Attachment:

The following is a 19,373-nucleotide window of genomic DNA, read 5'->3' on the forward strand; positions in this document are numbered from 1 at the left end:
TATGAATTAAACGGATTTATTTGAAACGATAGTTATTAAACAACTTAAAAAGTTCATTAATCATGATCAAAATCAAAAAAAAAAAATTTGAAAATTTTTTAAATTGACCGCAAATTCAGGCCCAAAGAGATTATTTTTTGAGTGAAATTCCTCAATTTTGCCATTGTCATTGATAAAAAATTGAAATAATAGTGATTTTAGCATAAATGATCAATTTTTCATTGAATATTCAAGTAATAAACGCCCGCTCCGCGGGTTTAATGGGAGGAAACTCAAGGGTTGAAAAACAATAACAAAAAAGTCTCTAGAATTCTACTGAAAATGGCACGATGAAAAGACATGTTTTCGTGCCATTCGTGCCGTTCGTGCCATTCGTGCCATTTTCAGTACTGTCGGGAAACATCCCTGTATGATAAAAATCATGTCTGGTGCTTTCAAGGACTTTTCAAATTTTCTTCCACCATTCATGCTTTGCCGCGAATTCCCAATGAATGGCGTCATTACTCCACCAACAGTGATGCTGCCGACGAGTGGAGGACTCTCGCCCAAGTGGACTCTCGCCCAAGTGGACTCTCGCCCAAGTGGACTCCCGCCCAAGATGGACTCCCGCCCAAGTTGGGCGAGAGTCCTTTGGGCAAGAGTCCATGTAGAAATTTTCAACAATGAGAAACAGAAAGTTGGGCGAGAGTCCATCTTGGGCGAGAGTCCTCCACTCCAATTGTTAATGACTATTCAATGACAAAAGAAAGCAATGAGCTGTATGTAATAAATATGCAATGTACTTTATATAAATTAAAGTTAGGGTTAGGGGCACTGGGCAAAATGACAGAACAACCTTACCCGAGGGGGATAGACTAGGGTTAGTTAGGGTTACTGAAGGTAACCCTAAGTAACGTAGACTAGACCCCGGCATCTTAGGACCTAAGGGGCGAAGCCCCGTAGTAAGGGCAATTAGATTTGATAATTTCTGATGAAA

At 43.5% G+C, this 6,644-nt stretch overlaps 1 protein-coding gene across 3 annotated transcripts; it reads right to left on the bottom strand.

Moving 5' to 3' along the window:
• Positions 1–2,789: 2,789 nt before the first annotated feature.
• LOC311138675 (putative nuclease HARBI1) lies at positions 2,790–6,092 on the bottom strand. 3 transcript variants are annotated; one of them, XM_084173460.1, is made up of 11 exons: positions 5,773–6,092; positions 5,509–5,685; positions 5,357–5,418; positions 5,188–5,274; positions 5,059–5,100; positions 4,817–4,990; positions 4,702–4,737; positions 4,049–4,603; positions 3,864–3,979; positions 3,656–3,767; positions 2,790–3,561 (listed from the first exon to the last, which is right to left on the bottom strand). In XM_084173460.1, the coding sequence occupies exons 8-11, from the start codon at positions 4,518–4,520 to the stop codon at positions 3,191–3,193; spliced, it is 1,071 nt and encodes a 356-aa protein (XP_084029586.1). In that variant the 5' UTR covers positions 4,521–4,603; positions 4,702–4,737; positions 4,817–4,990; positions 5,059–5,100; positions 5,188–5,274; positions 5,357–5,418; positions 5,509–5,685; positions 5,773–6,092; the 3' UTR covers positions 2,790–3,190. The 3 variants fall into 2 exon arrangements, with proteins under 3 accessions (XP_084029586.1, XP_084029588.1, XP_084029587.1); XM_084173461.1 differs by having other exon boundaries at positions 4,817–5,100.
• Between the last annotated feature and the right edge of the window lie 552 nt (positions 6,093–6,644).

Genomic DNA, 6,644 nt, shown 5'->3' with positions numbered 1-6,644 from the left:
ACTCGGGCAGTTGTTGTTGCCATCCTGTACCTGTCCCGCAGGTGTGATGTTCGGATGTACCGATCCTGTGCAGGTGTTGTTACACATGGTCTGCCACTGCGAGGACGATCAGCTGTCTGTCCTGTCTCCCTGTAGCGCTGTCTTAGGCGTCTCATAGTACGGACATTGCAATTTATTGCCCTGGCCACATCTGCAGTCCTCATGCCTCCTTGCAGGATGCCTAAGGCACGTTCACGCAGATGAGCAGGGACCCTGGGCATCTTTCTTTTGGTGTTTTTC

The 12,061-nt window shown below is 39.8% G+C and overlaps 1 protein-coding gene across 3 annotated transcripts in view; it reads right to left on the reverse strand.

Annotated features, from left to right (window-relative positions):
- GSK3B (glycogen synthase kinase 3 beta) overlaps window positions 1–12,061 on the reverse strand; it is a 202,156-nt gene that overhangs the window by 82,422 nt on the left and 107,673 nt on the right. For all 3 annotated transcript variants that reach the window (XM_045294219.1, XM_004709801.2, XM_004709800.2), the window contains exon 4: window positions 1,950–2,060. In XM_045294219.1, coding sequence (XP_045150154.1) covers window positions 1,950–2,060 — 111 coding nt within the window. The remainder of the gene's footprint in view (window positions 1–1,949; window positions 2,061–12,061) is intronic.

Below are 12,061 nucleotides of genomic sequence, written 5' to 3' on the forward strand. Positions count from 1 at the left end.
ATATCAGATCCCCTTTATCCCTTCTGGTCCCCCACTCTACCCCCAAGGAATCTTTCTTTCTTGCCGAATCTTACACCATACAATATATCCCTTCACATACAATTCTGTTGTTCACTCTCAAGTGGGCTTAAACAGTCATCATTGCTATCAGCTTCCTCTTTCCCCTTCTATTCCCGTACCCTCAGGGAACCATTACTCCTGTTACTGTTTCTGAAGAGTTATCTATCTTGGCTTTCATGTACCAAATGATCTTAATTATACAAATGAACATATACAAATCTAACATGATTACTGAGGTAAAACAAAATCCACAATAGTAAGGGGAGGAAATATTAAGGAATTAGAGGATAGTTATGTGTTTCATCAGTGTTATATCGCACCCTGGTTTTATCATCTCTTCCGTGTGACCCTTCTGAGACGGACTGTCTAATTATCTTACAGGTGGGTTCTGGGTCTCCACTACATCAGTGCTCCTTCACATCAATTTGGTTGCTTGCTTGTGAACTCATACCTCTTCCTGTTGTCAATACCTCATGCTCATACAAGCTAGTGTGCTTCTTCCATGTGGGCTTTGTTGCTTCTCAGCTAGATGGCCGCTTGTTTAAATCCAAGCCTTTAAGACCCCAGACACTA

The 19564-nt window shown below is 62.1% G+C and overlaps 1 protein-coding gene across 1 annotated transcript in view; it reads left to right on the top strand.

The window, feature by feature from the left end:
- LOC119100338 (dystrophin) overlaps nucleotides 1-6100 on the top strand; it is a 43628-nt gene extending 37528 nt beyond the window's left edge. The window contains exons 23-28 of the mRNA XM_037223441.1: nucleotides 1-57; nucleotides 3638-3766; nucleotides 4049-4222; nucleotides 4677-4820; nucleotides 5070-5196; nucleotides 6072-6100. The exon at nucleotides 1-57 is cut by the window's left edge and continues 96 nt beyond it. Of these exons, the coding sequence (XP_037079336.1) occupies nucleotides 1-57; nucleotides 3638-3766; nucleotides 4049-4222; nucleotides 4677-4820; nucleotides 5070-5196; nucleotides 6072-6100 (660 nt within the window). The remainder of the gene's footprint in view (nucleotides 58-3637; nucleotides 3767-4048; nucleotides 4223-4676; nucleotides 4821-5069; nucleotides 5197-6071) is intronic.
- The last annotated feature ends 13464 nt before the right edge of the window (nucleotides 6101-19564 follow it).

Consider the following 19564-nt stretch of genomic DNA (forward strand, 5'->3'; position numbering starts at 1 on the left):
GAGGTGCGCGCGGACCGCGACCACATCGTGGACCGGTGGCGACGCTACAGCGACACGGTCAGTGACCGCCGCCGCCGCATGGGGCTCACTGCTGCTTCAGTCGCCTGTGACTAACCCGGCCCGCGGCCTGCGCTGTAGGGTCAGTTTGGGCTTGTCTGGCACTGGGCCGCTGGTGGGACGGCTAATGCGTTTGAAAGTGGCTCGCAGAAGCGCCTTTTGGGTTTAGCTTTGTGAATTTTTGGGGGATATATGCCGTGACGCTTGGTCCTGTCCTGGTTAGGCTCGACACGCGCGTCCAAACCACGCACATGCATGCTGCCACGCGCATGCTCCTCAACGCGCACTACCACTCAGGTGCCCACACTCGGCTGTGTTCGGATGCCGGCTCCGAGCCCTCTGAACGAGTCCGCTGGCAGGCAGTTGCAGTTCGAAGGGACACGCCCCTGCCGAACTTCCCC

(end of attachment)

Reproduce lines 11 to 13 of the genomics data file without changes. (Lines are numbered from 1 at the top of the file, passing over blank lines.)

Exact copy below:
Annotated features, from left to right (window-relative positions):
- GSK3B (glycogen synthase kinase 3 beta) overlaps window positions 1–12,061 on the reverse strand; it is a 202,156-nt gene that overhangs the window by 82,422 nt on the left and 107,673 nt on the right. For all 3 annotated transcript variants that reach the window (XM_045294219.1, XM_004709801.2, XM_004709800.2), the window contains exon 4: window positions 1,950–2,060. In XM_045294219.1, coding sequence (XP_045150154.1) covers window positions 1,950–2,060 — 111 coding nt within the window. The remainder of the gene's footprint in view (window positions 1–1,949; window positions 2,061–12,061) is intronic.

Below are 12,061 nucleotides of genomic sequence, written 5' to 3' on the forward strand. Positions count from 1 at the left end.